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The Rising Importance of Soft Skills

Conversable Economist: “What skills are most important for an employee to succeed at Google? Back in 2013, the company undertook Project Oxygen to answer that question.  Cathy N. Davidson described the result in the Washington Post last month (“The surprising thing Google learned about its employees — and what it means for today’s students,” December 20, 2017).  She writes:

“Sergey Brin and Larry Page, both brilliant computer scientists, founded their company on the conviction that only technologists can understand technology. Google originally set its hiring algorithms to sort for computer science students with top grades from elite science universities. In 2013, Google decided to test its hiring hypothesis by crunching every bit and byte of hiring, firing, and promotion data accumulated since the company’s incorporation in 1998. Project Oxygen shocked everyone by concluding that, among the eight most important qualities of Google’s top employees, STEM expertise comes in dead last. The seven top characteristics of success at Google are all soft skills: being a good coach; communicating and listening well; possessing insights into others (including others different values and points of view); having empathy toward and being supportive of one’s colleagues; being a good critical thinker and problem solver; and being able to make connections across complex ideas.”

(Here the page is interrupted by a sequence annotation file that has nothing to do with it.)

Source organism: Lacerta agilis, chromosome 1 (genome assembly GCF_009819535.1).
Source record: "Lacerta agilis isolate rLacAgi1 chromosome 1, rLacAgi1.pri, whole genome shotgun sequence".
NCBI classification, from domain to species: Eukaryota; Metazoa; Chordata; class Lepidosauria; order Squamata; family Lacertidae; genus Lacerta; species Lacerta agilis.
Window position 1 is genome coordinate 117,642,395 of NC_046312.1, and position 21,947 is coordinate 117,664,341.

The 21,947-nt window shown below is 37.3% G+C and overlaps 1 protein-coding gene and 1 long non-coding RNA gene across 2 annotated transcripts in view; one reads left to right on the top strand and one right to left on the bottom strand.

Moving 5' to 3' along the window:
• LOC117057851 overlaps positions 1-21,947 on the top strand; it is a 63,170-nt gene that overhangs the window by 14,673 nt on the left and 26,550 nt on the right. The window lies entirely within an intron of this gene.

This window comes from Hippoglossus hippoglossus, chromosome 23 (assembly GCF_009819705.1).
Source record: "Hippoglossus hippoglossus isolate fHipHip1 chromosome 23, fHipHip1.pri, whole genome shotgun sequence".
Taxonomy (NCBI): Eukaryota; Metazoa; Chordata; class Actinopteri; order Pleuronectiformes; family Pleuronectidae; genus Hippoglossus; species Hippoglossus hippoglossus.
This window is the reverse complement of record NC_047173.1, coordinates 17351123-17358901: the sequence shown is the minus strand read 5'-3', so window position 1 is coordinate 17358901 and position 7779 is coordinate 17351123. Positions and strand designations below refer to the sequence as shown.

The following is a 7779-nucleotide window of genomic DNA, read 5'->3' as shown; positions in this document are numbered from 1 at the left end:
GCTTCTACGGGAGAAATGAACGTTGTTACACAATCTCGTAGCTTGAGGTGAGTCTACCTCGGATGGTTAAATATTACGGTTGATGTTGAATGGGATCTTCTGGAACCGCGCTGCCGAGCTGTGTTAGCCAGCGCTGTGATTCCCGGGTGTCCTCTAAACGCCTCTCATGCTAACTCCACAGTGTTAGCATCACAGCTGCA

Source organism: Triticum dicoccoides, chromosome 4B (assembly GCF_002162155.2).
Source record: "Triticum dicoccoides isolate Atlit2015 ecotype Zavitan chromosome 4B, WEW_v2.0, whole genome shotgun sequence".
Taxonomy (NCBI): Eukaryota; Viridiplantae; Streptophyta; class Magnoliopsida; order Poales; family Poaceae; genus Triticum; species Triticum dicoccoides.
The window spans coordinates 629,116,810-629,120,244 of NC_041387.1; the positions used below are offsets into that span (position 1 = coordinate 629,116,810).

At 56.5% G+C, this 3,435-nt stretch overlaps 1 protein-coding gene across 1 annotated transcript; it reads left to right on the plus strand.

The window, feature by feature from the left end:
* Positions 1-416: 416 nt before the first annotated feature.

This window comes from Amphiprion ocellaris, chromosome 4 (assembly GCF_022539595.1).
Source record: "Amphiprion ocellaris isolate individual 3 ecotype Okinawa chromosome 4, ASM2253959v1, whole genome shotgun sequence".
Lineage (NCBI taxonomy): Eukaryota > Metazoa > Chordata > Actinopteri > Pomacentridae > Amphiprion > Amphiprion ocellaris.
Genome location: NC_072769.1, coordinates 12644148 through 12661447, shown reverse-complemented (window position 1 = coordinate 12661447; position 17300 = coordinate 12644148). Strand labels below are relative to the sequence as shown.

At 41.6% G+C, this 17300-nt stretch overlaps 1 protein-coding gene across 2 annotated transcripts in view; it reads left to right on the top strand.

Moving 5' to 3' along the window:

Well, Google is a big company. Perhaps the soft skills matter for a lot of its employees. But for the A-level invention teams, surely the technical skills count for more? Last spring, Google tested that hypothesis with Project Aristotle. Davidson reports the results…”

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